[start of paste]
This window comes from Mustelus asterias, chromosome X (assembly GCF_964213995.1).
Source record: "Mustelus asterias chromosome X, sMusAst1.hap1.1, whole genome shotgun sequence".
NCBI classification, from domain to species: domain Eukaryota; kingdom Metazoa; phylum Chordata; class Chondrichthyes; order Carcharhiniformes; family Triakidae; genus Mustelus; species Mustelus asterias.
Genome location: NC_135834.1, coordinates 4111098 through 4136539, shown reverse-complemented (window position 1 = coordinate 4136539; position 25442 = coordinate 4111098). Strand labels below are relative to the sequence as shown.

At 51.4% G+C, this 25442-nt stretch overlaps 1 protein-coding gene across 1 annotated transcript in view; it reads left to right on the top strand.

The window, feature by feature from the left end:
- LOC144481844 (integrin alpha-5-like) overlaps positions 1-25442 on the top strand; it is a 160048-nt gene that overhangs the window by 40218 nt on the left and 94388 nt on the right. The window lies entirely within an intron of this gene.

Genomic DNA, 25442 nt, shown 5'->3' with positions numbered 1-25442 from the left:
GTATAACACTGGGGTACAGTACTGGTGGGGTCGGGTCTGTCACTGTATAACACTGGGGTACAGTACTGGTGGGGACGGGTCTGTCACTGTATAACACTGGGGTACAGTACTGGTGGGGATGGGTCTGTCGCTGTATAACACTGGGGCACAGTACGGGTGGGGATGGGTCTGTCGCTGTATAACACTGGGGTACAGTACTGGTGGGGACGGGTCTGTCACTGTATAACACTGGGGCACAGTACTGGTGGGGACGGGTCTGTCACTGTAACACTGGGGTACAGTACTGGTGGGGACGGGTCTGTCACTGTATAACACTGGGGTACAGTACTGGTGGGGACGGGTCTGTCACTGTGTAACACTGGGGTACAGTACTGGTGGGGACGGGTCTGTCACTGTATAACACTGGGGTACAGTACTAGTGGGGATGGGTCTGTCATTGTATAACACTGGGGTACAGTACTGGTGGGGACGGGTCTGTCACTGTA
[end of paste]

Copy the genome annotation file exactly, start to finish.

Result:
This window comes from Mustelus asterias, chromosome X (assembly GCF_964213995.1).
Source record: "Mustelus asterias chromosome X, sMusAst1.hap1.1, whole genome shotgun sequence".
NCBI classification, from domain to species: domain Eukaryota; kingdom Metazoa; phylum Chordata; class Chondrichthyes; order Carcharhiniformes; family Triakidae; genus Mustelus; species Mustelus asterias.
Genome location: NC_135834.1, coordinates 4111098 through 4136539, shown reverse-complemented (window position 1 = coordinate 4136539; position 25442 = coordinate 4111098). Strand labels below are relative to the sequence as shown.

At 51.4% G+C, this 25442-nt stretch overlaps 1 protein-coding gene across 1 annotated transcript in view; it reads left to right on the top strand.

The window, feature by feature from the left end:
- LOC144481844 (integrin alpha-5-like) overlaps positions 1-25442 on the top strand; it is a 160048-nt gene that overhangs the window by 40218 nt on the left and 94388 nt on the right. The window lies entirely within an intron of this gene.

Genomic DNA, 25442 nt, shown 5'->3' with positions numbered 1-25442 from the left:
GTATAACACTGGGGTACAGTACTGGTGGGGTCGGGTCTGTCACTGTATAACACTGGGGTACAGTACTGGTGGGGACGGGTCTGTCACTGTATAACACTGGGGTACAGTACTGGTGGGGATGGGTCTGTCGCTGTATAACACTGGGGCACAGTACGGGTGGGGATGGGTCTGTCGCTGTATAACACTGGGGTACAGTACTGGTGGGGACGGGTCTGTCACTGTATAACACTGGGGCACAGTACTGGTGGGGACGGGTCTGTCACTGTAACACTGGGGTACAGTACTGGTGGGGACGGGTCTGTCACTGTATAACACTGGGGTACAGTACTGGTGGGGACGGGTCTGTCACTGTGTAACACTGGGGTACAGTACTGGTGGGGACGGGTCTGTCACTGTATAACACTGGGGTACAGTACTAGTGGGGATGGGTCTGTCATTGTATAACACTGGGGTACAGTACTGGTGGGGACGGGTCTGTCACTGTA